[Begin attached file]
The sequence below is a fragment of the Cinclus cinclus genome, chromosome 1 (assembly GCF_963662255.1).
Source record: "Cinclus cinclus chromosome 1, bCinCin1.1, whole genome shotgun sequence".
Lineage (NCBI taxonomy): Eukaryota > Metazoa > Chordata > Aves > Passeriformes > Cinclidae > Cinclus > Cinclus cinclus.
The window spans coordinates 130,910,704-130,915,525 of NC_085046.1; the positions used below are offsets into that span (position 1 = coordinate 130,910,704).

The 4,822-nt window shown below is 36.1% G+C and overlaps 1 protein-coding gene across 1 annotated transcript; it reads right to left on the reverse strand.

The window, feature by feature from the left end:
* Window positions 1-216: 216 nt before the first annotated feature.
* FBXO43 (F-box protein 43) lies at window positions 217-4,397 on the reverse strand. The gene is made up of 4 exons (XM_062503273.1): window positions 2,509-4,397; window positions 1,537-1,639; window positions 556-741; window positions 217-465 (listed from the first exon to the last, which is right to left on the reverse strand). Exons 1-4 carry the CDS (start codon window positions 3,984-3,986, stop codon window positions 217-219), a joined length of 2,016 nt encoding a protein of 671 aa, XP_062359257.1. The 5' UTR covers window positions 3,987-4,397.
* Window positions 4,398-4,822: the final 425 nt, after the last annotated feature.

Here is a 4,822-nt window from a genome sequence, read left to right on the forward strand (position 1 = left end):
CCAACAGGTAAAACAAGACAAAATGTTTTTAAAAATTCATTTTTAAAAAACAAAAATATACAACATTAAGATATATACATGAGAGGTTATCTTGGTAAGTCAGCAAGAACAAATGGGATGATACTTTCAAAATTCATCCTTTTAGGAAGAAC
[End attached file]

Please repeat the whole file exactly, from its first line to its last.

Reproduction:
The sequence below is a fragment of the Cinclus cinclus genome, chromosome 1 (assembly GCF_963662255.1).
Source record: "Cinclus cinclus chromosome 1, bCinCin1.1, whole genome shotgun sequence".
Lineage (NCBI taxonomy): Eukaryota > Metazoa > Chordata > Aves > Passeriformes > Cinclidae > Cinclus > Cinclus cinclus.
The window spans coordinates 130,910,704-130,915,525 of NC_085046.1; the positions used below are offsets into that span (position 1 = coordinate 130,910,704).

The 4,822-nt window shown below is 36.1% G+C and overlaps 1 protein-coding gene across 1 annotated transcript; it reads right to left on the reverse strand.

The window, feature by feature from the left end:
* Window positions 1-216: 216 nt before the first annotated feature.
* FBXO43 (F-box protein 43) lies at window positions 217-4,397 on the reverse strand. The gene is made up of 4 exons (XM_062503273.1): window positions 2,509-4,397; window positions 1,537-1,639; window positions 556-741; window positions 217-465 (listed from the first exon to the last, which is right to left on the reverse strand). Exons 1-4 carry the CDS (start codon window positions 3,984-3,986, stop codon window positions 217-219), a joined length of 2,016 nt encoding a protein of 671 aa, XP_062359257.1. The 5' UTR covers window positions 3,987-4,397.
* Window positions 4,398-4,822: the final 425 nt, after the last annotated feature.

Here is a 4,822-nt window from a genome sequence, read left to right on the forward strand (position 1 = left end):
CCAACAGGTAAAACAAGACAAAATGTTTTTAAAAATTCATTTTTAAAAAACAAAAATATACAACATTAAGATATATACATGAGAGGTTATCTTGGTAAGTCAGCAAGAACAAATGGGATGATACTTTCAAAATTCATCCTTTTAGGAAGAAC